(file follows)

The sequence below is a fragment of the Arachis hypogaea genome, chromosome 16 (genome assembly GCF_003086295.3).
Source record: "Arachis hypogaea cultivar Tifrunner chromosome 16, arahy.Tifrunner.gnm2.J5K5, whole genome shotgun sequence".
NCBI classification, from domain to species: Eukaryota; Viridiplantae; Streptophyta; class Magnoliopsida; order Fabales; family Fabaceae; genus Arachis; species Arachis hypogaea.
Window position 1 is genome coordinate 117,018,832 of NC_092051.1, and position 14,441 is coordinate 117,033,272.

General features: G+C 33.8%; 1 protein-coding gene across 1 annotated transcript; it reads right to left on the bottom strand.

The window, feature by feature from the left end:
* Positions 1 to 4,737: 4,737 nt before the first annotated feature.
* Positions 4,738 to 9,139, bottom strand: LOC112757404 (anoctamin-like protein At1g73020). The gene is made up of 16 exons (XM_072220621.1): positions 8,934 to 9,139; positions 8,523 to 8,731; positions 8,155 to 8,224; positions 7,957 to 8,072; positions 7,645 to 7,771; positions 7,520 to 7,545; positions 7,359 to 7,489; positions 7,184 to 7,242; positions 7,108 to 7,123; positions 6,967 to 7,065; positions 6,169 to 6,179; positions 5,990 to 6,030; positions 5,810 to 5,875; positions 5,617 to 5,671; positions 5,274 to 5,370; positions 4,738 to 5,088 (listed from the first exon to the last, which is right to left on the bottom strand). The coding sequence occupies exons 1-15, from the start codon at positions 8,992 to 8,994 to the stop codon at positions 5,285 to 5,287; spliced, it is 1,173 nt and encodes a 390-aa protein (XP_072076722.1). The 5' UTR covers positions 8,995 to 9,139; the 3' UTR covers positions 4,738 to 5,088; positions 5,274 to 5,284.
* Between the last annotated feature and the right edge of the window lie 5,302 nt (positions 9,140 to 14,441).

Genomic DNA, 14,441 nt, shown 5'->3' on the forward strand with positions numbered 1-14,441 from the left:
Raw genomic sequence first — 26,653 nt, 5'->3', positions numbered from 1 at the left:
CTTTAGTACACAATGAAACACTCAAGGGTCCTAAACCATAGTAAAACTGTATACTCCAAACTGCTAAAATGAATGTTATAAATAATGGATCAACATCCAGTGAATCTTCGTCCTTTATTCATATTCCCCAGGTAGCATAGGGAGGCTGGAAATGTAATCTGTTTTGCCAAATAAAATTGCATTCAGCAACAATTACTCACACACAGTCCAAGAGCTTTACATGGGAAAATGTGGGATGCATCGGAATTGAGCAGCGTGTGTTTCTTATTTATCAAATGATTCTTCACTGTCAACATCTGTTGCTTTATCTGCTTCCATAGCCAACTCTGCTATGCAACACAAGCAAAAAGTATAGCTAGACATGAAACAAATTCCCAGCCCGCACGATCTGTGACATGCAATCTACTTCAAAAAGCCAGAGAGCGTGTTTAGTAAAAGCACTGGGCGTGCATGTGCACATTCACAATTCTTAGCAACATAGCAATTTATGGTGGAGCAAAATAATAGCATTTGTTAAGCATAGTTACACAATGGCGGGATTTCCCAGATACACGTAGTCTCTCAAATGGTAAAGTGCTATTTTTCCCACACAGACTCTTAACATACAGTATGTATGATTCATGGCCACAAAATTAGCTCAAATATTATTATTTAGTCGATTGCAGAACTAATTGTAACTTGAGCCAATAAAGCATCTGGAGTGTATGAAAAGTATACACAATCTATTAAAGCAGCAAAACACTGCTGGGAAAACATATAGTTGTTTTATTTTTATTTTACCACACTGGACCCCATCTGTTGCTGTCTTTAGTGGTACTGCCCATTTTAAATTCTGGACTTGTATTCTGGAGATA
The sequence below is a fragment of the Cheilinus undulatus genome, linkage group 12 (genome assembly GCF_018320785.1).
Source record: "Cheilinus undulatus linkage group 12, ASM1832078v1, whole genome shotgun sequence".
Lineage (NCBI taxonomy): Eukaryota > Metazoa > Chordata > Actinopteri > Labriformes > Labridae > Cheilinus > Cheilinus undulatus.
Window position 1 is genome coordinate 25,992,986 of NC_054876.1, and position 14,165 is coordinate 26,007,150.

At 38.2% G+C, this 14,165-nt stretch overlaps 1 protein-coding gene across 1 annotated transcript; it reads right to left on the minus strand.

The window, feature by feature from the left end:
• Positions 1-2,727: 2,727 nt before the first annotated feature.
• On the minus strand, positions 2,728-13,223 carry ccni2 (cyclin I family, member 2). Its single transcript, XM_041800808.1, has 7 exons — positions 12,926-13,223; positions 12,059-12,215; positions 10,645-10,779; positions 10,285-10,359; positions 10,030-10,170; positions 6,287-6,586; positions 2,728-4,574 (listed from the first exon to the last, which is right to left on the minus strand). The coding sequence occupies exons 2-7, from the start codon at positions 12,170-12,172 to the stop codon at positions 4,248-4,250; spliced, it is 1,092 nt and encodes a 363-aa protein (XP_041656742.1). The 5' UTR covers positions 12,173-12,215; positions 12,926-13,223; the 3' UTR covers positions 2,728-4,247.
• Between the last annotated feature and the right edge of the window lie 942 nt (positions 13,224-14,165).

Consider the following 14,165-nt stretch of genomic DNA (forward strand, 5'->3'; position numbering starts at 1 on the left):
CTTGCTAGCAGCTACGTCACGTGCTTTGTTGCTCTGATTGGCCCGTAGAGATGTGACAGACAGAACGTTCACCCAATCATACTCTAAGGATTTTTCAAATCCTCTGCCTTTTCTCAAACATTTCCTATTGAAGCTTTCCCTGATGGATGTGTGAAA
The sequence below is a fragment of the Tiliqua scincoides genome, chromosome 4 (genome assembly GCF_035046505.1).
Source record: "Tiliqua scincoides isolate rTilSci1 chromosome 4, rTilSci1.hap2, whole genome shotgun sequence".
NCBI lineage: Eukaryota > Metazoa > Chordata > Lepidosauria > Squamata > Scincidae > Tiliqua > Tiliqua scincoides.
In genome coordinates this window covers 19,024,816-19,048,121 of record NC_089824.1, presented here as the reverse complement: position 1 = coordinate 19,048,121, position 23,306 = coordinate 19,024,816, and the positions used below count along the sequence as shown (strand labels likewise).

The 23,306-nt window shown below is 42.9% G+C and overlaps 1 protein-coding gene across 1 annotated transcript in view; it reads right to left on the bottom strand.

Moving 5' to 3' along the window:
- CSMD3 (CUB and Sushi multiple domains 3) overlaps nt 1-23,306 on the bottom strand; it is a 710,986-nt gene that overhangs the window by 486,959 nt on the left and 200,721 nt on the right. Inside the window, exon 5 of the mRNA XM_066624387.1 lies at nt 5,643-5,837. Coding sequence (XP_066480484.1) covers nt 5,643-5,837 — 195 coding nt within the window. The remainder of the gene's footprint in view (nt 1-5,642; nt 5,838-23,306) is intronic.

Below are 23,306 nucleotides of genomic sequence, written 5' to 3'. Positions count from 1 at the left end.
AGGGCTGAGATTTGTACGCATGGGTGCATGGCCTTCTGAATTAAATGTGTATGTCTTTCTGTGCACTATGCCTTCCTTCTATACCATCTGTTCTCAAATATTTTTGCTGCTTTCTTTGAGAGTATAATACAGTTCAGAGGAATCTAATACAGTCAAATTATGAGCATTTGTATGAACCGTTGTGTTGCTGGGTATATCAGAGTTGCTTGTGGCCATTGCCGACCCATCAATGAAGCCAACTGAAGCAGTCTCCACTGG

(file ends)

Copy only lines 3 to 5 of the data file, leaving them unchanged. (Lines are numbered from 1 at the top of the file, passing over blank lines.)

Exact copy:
NCBI classification, from domain to species: Eukaryota; Viridiplantae; Streptophyta; class Magnoliopsida; order Fabales; family Fabaceae; genus Arachis; species Arachis hypogaea.
Window position 1 is genome coordinate 117,018,832 of NC_092051.1, and position 14,441 is coordinate 117,033,272.

General features: G+C 33.8%; 1 protein-coding gene across 1 annotated transcript; it reads right to left on the bottom strand.